She believes her late mother had celiac disease because although she was never diagnosed, she had very bad digestive problems throughout her life and eventually suffered from anemia and osteoporosis, both of which are closely linked to untreated celiac disease.
Almost 98% of coeliac disease patients carry one of the two genes, but so does a proportion of the population who do not have coeliac disease. Therefore, the presence of the two genes alone is not sufficient to make a diagnosis.

5) Celiac disease can be definitively diagnosed

Coeliac disease can be diagnosed by blood tests, such as the detection of the specific antibody transglutaminase (TG-Ak). A biopsy of the intestinal villi lining the small intestine is carried out if TG-Ak levels are too high. The background to this is that gluten consumed by people with coeliac disease triggers the immune system to attack the intestinal mucosa. The villi absorb nutrients and the attacking immune system destroys and smoothes them out so that fewer nutrients are absorbed. This can lead to a collective nutrient deficiency and trigger the aforementioned symptoms.
There are no reliable blood biomarkers for gluten sensitivity, so the diagnosis is made based on the symptoms experienced. However, tests should be performed to rule out celiac disease and wheat allergy. A biopsy would not be useful if a person only had gluten sensitivity as the condition does not damage the gut.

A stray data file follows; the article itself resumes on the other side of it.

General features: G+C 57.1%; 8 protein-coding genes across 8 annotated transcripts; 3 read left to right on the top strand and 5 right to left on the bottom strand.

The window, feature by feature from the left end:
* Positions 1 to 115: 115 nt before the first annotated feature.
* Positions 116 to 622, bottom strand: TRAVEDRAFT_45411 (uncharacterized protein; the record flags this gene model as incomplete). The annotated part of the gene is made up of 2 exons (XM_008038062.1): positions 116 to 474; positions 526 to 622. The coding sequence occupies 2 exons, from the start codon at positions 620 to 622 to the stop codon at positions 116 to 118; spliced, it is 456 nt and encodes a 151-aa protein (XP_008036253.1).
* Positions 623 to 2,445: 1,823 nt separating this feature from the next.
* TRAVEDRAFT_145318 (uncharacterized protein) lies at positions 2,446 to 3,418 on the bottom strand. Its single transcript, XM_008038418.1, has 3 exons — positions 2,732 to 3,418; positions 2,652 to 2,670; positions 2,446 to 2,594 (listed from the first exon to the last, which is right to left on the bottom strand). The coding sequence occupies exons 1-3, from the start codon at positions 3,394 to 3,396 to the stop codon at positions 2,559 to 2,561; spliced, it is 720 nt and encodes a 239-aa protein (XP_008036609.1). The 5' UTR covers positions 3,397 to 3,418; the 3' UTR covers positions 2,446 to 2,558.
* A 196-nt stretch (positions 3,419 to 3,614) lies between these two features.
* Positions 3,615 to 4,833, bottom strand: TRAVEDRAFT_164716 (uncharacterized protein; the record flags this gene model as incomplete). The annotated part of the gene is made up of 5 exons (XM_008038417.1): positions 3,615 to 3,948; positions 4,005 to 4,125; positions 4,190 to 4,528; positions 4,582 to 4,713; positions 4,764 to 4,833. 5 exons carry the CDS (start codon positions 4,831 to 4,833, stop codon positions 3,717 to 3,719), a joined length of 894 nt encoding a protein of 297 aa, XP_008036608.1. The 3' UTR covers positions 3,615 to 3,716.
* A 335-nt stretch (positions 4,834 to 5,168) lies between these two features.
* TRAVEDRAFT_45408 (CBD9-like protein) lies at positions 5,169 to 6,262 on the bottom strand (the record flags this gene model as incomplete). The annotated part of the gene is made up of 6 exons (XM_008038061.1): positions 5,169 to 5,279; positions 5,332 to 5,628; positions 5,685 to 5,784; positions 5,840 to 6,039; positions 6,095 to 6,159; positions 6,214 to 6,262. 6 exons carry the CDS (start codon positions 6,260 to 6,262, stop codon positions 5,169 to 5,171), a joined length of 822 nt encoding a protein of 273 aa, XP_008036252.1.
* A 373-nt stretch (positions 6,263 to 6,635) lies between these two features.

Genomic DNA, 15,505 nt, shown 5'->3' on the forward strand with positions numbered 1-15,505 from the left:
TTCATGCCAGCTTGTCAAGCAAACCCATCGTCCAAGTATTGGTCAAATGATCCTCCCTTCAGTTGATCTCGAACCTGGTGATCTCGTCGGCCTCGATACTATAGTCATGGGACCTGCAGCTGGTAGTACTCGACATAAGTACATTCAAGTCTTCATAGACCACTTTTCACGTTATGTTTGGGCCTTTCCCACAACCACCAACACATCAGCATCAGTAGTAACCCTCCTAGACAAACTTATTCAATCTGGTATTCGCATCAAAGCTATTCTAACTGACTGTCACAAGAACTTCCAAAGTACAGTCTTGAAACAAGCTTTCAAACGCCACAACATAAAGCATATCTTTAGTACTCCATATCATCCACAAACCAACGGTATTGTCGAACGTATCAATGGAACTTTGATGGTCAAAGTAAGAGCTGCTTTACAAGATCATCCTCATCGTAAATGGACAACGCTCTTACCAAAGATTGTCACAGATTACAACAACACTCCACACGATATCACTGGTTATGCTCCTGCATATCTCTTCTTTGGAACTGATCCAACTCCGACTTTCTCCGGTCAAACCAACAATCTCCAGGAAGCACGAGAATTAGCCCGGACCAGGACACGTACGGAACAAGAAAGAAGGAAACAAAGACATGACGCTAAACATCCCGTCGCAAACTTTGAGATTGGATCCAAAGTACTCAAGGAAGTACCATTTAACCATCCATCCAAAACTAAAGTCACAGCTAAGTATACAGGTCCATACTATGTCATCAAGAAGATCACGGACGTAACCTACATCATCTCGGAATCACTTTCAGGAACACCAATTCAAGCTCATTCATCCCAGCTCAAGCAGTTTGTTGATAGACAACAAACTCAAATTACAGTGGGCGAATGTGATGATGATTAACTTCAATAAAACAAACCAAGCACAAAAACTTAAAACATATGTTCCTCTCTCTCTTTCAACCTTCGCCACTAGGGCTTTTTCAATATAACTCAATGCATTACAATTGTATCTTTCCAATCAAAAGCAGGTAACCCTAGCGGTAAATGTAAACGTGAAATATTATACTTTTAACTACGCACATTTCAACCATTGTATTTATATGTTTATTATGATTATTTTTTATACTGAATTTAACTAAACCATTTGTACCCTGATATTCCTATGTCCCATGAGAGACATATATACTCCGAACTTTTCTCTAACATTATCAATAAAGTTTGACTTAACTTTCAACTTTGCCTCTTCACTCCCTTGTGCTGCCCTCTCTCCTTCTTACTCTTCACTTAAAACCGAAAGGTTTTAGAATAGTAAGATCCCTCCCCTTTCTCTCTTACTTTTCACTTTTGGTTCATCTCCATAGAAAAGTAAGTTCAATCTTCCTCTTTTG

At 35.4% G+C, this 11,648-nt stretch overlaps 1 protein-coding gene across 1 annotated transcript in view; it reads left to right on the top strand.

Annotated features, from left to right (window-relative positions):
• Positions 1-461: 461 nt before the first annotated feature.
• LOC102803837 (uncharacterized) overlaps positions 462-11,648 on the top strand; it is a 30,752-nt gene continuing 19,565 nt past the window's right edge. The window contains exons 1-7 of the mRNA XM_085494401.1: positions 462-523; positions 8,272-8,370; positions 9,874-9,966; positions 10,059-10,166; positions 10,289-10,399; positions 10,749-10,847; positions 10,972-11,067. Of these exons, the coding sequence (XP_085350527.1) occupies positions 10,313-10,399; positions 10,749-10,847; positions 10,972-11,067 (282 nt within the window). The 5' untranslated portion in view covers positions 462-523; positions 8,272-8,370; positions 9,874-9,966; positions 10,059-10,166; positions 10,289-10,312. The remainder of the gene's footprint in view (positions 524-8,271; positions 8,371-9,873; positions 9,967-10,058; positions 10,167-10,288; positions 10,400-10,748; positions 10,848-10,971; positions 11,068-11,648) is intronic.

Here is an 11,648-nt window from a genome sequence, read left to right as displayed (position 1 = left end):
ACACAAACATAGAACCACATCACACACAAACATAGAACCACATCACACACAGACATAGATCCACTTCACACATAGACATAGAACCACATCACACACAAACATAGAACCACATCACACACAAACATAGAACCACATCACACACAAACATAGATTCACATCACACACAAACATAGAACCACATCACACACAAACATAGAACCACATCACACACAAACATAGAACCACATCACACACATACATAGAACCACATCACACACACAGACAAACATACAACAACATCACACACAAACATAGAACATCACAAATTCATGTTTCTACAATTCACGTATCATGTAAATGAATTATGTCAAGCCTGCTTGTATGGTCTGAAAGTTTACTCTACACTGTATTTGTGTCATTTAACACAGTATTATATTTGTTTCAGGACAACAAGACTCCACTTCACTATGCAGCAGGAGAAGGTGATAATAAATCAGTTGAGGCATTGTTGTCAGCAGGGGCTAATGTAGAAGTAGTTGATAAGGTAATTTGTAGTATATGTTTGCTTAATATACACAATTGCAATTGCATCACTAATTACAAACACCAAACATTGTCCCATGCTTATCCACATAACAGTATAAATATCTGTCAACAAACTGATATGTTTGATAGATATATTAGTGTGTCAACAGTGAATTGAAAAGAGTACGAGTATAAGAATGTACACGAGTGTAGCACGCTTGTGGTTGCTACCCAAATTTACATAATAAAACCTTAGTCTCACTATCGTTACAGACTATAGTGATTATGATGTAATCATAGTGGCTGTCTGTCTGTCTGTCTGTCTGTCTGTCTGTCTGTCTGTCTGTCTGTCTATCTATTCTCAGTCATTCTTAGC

6) Celiac disease can lead to serious complications

The intestinal damage caused by coeliac disease means that nutrients from food cannot be properly absorbed. If left untreated, celiac disease can lead to other conditions, including osteoporosis, infertility and anemia. It is also associated with a higher risk of certain cancers.
People with gluten sensitivity do not have a higher risk of these complications.

7) Patients with coeliac disease must not eat gluten

Even the smallest trace of gluten has consequences for people with coeliac disease. Scientists agree that even a few milligrams of gluten can damage the intestinal mucosa. In very sensitive people, just one milligram a day is enough to cause chronic inflammation and damage.
A strict gluten-free diet helps to control the symptoms so that the damaged intestine can heal. Eating any small amount of gluten again will cause further damage. People with coeliac disease should therefore do everything they can to avoid ingesting gluten. However, gluten is often ingested unknowingly, for example through contamination or residual gluten in products labeled gluten-free (20 ppm rule). Studies show that even with a supposedly gluten-free diet, unintentional gluten intake can range from 150 mg to 400 mg per day. Products such as GluteoStop® can help by functionally supporting the breakdown of gluten traces in a gluten-free diet.
People with gluten sensitivity can often tolerate small amounts of gluten without developing symptoms. It is therefore a matter of finding the personal tolerance limit so that no symptoms occur. This is often a long process and requires a lot of patience. GluteoStop® can also be a valuable tool for these people to raise their personal tolerance threshold.